Grant me grace, God, as befits Your kindness.

Psalm 51:1a, Robert Alter’s translation

The charge: conduct unbecoming.
Actions unsuitable to one’s station
and rank. A waste of power spent
on unworthy, debased ends with
or hope of any gain.
But what if the accused
doesn’t care about whether
it’s becoming or not?
What if stooping
is better?


What is a concrete poem?


It’s foolishness to think
Making sacrifices is enough to
Please God, as though the
One who allows the
Sun to rise in the east and
Set in the west
Is starving for food or attention like a
Baby squalling for momma.
Look at His magnificent radiance,
Enveloped in storm clouds and fire.

What could you possibly bring,
Infinitesimal though it may be,
That He would accept?
How could He want anything
Out of weak, nanoscopic
There is a sacrifice He will accept:

Full-hearted, raucous thanksgiving,
Acknowledging His mercy and goodness
In all He gives, especially His glad welcome
To all who throw off everything for



Call Down Fire (Veltanelle)

I yield the javelin, buckler, and spear
To hands whose stronger grip
Can relax my fists, my fingers clenching
And my vain vengeance strip.
Let blessing then be my javelins hurled:
May kindness, goodwill, my banner unfurled.

Let the fire I call down upon their heads
Be the flames of mercy;
Let the wrath I deserve to feel, instead,
Fuel waiting patiently.
May my forested eyes be burned to ash
That I may see no foe, but brother, pass.


2015 Reading List: The Skeletons in God’s Closet

Butler, Joshua Ryan. The Skeletons in God’s Closet: The Mercy of Hell, the Surprise of Judgment, the Hope of Holy War.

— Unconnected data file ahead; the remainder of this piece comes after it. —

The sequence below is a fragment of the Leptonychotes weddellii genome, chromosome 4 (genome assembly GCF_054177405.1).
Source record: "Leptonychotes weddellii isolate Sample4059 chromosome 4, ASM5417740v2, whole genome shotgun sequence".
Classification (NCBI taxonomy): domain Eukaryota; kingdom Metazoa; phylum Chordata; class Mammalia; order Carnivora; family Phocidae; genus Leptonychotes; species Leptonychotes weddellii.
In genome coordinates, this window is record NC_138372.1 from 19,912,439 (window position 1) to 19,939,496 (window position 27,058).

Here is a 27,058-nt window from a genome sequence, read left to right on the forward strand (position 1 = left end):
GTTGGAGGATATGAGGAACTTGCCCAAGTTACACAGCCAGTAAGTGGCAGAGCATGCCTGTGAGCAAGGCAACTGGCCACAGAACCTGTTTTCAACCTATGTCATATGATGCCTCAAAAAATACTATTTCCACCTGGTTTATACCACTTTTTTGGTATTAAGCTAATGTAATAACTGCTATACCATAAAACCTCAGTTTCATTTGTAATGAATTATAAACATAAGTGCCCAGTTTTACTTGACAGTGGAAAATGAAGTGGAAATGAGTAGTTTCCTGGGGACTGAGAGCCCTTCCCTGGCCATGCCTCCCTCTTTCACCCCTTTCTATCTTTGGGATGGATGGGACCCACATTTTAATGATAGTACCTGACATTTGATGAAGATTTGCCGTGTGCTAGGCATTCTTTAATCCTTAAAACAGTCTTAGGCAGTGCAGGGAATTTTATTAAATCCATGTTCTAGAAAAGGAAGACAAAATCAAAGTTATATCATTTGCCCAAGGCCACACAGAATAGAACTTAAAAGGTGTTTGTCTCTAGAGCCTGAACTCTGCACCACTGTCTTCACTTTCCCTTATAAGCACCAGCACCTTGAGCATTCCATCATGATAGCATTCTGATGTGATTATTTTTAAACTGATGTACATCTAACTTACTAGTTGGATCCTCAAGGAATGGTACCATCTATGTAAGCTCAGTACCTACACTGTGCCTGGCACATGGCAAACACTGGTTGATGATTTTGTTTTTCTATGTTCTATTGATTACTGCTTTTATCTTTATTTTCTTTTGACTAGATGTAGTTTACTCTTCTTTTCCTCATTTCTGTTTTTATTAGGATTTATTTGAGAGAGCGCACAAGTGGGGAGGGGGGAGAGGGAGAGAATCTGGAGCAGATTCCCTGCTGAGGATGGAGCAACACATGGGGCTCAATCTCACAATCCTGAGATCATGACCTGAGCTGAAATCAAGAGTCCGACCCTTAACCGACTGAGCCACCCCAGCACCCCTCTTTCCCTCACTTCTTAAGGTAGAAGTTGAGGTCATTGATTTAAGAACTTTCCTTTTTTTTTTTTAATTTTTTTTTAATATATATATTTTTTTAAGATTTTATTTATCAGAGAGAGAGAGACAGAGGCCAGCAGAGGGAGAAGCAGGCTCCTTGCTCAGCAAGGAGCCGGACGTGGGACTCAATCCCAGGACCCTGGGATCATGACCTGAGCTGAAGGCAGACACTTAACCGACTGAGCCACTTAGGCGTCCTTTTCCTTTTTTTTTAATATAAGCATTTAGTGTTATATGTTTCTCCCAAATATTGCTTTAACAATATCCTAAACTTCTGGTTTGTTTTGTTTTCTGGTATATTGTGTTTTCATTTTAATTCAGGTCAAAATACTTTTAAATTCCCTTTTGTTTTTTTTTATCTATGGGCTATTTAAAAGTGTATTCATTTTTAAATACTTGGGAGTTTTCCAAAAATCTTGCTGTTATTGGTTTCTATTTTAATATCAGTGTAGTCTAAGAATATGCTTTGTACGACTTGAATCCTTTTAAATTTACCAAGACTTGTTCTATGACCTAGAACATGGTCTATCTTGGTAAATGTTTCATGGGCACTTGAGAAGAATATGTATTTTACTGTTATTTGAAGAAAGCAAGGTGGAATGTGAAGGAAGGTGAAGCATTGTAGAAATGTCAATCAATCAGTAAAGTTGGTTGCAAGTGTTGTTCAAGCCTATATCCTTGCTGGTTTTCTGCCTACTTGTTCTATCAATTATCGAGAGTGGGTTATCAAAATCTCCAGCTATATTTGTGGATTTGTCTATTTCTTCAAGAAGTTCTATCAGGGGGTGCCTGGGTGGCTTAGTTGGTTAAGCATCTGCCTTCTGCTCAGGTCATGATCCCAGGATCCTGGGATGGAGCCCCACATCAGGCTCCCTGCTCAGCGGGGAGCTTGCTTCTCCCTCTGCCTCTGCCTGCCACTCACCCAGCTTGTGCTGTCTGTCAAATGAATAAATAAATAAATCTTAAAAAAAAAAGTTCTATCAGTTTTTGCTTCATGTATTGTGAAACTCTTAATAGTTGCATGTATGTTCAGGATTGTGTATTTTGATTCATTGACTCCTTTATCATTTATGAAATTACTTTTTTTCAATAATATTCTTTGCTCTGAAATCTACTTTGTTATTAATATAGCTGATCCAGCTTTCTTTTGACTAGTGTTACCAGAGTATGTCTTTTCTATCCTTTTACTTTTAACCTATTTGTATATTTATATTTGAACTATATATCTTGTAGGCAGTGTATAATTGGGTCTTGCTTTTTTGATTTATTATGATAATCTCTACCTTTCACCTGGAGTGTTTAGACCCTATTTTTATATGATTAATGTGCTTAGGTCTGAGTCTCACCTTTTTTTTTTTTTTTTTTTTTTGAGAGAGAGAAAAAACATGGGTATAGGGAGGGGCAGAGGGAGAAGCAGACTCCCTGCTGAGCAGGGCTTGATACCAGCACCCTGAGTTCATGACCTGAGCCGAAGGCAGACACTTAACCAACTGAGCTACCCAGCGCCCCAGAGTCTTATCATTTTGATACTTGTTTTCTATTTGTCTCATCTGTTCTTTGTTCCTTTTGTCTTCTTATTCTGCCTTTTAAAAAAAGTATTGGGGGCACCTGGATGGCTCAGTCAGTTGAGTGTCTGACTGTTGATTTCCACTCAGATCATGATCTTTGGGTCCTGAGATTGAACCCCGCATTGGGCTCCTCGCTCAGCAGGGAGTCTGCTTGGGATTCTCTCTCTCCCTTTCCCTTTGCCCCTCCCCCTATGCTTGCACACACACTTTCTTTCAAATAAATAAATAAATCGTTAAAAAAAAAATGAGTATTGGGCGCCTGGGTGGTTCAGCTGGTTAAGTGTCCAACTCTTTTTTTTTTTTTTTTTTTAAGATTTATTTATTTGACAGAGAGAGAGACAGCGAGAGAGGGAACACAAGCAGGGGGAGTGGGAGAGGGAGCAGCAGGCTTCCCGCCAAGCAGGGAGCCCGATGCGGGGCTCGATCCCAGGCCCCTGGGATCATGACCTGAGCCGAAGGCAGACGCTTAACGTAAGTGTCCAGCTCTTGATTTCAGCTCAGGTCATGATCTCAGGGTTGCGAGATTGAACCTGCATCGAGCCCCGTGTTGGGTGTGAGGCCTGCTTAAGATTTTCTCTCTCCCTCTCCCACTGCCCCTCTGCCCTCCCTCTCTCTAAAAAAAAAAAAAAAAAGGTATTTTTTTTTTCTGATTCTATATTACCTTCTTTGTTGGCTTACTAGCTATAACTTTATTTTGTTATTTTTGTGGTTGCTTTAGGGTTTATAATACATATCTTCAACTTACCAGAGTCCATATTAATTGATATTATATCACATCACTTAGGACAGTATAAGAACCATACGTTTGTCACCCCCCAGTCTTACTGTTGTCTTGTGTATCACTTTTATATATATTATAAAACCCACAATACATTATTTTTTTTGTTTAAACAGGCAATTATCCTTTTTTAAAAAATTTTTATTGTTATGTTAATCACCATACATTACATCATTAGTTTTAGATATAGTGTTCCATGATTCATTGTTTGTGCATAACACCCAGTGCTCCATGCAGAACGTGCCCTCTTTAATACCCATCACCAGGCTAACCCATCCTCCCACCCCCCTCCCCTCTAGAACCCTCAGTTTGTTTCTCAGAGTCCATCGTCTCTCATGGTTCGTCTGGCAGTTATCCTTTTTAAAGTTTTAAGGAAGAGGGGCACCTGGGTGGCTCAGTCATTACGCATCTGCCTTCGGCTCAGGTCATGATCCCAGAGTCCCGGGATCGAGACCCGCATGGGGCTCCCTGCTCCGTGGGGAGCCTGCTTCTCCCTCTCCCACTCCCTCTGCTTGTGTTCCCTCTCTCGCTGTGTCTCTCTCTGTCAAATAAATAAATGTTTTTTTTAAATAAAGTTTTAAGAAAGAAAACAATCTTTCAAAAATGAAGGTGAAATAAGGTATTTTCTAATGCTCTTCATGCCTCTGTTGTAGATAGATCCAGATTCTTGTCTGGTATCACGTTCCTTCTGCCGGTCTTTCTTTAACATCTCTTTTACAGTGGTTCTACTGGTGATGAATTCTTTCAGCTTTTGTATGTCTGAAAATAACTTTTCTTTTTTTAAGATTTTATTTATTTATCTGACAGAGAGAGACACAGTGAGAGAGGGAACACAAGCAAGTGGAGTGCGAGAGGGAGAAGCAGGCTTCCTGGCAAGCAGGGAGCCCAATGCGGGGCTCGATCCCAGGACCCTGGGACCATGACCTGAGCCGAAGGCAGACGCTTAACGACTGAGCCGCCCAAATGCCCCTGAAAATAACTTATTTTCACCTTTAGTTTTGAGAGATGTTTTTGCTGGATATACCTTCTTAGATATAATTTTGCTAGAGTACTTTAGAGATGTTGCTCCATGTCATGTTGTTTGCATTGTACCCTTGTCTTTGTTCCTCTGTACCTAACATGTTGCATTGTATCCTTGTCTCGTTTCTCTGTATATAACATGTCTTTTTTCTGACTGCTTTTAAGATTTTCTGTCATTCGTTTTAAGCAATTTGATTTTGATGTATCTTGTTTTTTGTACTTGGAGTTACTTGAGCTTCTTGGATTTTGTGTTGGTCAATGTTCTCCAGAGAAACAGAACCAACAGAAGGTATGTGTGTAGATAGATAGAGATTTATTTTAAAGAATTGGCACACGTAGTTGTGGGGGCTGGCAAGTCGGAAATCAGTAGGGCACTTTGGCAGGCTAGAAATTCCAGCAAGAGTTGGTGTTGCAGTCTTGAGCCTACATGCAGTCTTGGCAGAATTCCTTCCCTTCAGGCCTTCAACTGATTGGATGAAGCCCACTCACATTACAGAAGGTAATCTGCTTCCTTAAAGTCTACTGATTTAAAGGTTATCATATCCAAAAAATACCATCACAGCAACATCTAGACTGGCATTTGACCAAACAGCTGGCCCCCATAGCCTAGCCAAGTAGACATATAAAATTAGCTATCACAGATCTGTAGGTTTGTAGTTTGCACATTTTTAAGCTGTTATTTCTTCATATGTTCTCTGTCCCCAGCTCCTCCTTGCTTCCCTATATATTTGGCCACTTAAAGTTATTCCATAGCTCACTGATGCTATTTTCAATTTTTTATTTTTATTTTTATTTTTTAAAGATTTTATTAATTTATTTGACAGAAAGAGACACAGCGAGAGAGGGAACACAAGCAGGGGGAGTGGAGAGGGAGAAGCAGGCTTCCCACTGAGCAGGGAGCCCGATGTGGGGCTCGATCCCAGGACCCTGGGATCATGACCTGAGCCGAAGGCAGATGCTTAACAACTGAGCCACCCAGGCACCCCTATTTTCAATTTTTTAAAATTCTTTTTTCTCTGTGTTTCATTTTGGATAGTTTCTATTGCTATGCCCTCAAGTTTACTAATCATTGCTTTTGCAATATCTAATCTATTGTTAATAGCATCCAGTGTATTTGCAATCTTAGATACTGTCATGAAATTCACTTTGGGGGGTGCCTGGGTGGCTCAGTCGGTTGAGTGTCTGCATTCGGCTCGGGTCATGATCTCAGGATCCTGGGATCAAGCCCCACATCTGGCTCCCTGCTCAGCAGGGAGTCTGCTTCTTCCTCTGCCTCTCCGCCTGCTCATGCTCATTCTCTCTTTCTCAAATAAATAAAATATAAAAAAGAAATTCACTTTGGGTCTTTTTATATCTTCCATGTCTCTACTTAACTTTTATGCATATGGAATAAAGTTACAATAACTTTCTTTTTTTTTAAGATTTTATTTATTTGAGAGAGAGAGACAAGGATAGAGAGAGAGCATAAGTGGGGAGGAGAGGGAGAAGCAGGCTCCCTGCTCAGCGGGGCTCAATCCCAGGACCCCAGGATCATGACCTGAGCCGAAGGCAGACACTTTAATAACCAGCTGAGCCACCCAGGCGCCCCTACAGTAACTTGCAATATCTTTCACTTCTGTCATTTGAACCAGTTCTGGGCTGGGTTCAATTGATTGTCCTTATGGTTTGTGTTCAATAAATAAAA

I’m very thankful to Alia Hagenbach (@AliaJoy), from whom I won this book in her very generous giveaway!

Butler is a pastor in Portland, Oregon, and he writes this book as a pastor to people who struggle with the difficult truths in the Bible about hell, judgment, and holy war. This is one of the major strengths of the book: this is no “safe” academic discussion; this is borne out of the struggles of one desperate for truth.

The title comes from the idea that God has skeletons in His closet that He doesn’t want us to see and that we don’t want to look at. Hell and wrath and judgment make us uncomfortable, because they seem to conflict with the loving God we worship. What if He’s not like what we thought after all?

The subtitle of the book gives the reader the structure of the book’s three sections: the mercy of hell, the surprise of judgment, and the hope of holy war. In the beginning, he explains how our understanding of these three are often like a caricature drawing: close enough to the real thing to be recognizable, but with major exaggerations or distortions of certain features. Without the original to compare it with, however, the caricature can become the original in our minds, and we become blind to the distortions.

Hell is not an “underground torture chamber,” but rather the merciful (hence “mercy of hell”) containment of sin’s devastation from spreading throughout the new heavens and new earth. The most powerful portrayal of this is in the parable of the rich man and Lazarus from Luke 16. The rich man is in torment, not torture; furthermore, his questions to Father Abraham are actually cheap shots at God. Never once does the rich man express a desire to get out of where he is. The “great chasm” fixed between him and Lazarus prevents the spread of his destructive hatefulness into the shalom of Abraham’s bosom, where Lazarus now receives his reward.

Judgment is a surprise, because we are so easily deceived by appearances. There is so much injustice in the world that it often blinds us to the reality and hope of real justice. At the end of all things, however, the surprise of judgment will be when all the deceptive appearances are removed and shown for the truth. Butler takes us to the separation of the sheep and the goats in Matthew 25 to show the surprise: “When did we do these things [or not do them] to You, Lord?”